Authentication with Magic links

Ryan Bethel’s avatar

by Ryan Bethel

Magic Trick Photo by Edson Junior

Websites should be secure. They should also be easy to use. These requirements seem at odds with many development decisions. Magic links are a popular authentication method that uses email (or phone) links to log in directly to a site. They are a good compromise between security and ease of use for most applications. This fourth installment of the series shows how to use magic links with Enhance and discusses some of the tradeoffs.


All of the pieces are already in place to log in with magic links. The previous posts covered registering a new user and verifying email address or phone number by sending links or codes. All that remains is to:

  1. Add a login form that asks for just the email or phone number to log in.
  2. Send a unique link to that email or a code to that phone number using the same process as verification.
  3. Once the link is clicked or the code is entered, the session is updated and the user is logged in.

One of the best features of this login is that it requires only a single input field.

log in with magic link

After clicking on the link received by email, the server verifies the link. If it is valid, the session is updated to log the user in. They will then immediately see the following screen confirming they are authenticated. That is it.

Log in success

The code for this login handler is below. This endpoint serves the form for entering an email address with an ordinary GET request. A POST request with that email will trigger a link to be sent by email. That link will return here with a token as a query parameter which can be verified. If that token is valid, the associated account is added to the session, and the user is logged in.

import sendLink from '../../auth-shared/send-email-link.mjs'
import db from '@begin/data'
import { getAccounts } from '../../models/accounts.mjs'

export async function get(req) {
  const token = req.query?.token
  const { problems, login, ...newSession } = req.session
  if (problems) {
    return {
      session: newSession,
      json: { problems, login }

  if (!token) return

  if (token){
    const verifySession = await db.get({ table: 'session', key: token })
    const {linkUsed}=verifySession
    const linkExpired = verifySession?.ttl <
    if (!verifySession || linkUsed || linkExpired) { 
      return { location:'/login/link-expired' } 

    await db.set({
      table: 'session', 
      key: token, 
      linkUsed: true  

    let accounts, account
    try {
      accounts = await getAccounts()
      account = accounts.find(i => === && 
    catch (e) {

    if (!account) { return {location:'/login/magic-link'} }

    const accountVerified = account?.verified?.email
    const { password: removePassword, ...sanitizedAccount } = account

    if (!accountVerified) {
      return {
        session: {
          redirectAfterAuth:verifySession?.redirectAfterAuth || '/', 
          unverified: { ...sanitizedAccount } 
        location: '/verify'
    return {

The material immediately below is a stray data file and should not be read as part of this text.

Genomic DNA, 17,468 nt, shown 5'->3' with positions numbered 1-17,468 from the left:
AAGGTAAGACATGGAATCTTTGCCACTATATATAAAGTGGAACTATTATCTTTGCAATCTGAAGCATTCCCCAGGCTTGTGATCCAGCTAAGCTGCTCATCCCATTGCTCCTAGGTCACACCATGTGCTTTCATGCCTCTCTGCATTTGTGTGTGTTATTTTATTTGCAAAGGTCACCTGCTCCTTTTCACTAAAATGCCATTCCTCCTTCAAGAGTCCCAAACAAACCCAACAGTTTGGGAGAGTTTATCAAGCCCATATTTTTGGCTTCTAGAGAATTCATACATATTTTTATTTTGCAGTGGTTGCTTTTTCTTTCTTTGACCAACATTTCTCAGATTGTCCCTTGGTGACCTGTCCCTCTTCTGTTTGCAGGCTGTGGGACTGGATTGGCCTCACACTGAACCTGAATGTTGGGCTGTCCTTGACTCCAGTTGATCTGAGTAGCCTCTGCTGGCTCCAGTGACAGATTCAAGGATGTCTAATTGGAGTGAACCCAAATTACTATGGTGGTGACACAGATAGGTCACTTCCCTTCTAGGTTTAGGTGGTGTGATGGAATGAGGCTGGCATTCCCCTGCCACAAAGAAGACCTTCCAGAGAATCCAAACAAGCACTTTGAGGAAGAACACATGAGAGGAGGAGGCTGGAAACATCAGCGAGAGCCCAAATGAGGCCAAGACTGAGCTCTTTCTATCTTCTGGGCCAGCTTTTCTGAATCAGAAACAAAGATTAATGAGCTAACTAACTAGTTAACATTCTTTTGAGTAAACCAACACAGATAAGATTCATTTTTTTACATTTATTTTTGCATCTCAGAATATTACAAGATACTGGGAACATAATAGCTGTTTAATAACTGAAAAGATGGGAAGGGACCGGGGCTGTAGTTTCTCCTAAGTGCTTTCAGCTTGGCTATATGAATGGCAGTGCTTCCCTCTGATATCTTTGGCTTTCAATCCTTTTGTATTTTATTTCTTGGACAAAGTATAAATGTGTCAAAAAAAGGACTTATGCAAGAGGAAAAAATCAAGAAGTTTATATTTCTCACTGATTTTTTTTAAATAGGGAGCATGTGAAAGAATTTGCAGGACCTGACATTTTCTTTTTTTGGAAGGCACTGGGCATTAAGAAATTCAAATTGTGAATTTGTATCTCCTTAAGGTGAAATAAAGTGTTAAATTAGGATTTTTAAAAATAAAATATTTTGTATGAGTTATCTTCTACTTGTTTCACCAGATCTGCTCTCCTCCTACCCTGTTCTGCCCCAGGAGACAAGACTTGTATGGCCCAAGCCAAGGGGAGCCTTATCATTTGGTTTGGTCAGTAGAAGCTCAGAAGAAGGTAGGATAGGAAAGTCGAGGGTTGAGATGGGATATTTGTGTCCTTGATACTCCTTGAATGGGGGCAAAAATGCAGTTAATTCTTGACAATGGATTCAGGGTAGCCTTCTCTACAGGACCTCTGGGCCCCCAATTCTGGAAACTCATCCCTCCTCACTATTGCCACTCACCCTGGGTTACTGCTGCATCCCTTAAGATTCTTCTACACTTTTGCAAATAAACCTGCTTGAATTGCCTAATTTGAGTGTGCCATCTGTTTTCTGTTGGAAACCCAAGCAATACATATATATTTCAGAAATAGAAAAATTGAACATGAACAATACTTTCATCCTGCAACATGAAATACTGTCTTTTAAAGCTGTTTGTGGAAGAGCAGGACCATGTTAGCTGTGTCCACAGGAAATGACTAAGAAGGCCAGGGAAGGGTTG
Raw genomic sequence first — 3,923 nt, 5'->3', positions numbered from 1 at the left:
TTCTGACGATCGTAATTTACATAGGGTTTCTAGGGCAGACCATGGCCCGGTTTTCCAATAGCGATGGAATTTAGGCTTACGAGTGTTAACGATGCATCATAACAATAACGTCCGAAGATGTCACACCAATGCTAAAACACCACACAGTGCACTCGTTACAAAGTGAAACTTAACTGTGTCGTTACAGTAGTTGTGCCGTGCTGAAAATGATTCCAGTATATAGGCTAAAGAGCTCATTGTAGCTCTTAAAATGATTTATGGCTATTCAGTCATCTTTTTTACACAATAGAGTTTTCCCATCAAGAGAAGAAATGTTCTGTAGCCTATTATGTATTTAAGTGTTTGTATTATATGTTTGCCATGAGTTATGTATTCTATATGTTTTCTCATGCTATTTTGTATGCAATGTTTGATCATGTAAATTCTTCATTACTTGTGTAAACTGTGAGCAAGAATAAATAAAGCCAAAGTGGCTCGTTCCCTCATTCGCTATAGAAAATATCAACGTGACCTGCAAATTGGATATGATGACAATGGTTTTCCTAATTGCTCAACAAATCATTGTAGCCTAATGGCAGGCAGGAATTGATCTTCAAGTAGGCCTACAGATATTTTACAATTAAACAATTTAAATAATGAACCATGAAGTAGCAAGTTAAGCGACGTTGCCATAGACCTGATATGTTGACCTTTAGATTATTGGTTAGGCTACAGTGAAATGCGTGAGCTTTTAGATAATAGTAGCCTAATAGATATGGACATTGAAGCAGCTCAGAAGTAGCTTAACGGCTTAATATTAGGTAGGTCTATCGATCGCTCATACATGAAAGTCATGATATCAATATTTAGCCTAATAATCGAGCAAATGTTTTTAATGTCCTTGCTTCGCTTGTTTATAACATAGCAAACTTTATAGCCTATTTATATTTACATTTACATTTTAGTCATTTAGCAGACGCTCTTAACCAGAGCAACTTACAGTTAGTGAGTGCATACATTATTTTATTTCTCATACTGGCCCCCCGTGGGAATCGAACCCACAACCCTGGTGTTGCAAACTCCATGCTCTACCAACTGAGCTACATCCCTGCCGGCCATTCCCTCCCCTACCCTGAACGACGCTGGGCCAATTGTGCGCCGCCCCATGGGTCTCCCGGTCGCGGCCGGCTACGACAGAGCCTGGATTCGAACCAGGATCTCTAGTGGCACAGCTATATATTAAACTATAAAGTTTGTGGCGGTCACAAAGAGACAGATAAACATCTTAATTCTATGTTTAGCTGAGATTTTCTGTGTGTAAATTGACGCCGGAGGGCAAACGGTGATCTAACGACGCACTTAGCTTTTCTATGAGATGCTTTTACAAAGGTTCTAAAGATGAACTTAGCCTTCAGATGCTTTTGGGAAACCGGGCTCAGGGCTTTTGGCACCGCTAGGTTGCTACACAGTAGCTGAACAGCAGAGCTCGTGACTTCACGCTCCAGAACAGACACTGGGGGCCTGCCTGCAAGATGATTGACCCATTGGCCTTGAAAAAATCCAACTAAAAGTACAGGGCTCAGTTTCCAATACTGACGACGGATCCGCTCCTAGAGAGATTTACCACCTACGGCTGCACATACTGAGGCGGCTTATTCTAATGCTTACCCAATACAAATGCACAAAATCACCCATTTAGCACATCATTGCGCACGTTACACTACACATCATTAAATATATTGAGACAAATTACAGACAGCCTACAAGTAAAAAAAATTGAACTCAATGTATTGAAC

session: { authorized: { ...sanitizedAccount } },
      location: verifySession?.redirectAfterAuth || '/'


export async function post(req) {
  const session = req?.session
  const {email} = req.body
  const { redirectAfterAuth = '/' } = session

  if (!email){
    return {
      session: {...session, problems:{form:'No Email Address'}},
      location: '/login/magic-link'

  if (email) {
    const accounts = await getAccounts()
    const account = accounts.find(a => === email && 
      a.verified?.email && 
    if (account) { 
      await sendLink({ email, subject:'Enhance Auth Login Link',
        linkPath:'/login/magic-link', redirectAfterAuth })
    return {
      location: '/login/wait-link'

Magic code/SMS

As discussed in the previous post, SMS messages are not as secure as email addresses. For this reason, allowing users to log in with just a phone number is also less secure. There are situations where this might be a reasonable tradeoff. It may be fine, for example, as a login to a survey to ensure that each user only submits one response. The form below is the log in by phone example.

log in with phone number

In this case, a one-time code is sent to the phone number and a new form is presented in the browser for entering that code. After the one-time code is submitted, the user is logged in and receives the same confirmation message as in the magic link.

enter magic code

Email only streamlined registration

One advantage of the magic link is a more streamlined login experience. In some cases, you might want to streamline registration also. An email (or phone number) might be the only piece of information needed from the user. There are two options for this. First is to remove everything from the registration form except for the email or phone number. Another option is to drop the registration altogether. If a new email is submitted for login, it can be registered as a new user then.

Try it out

The code for the full example can be found at Try out the deployed example using magic link login.

Next Step

The next post in this series will cover how to do social login. It is another popular option that can streamline logging in down to a single click.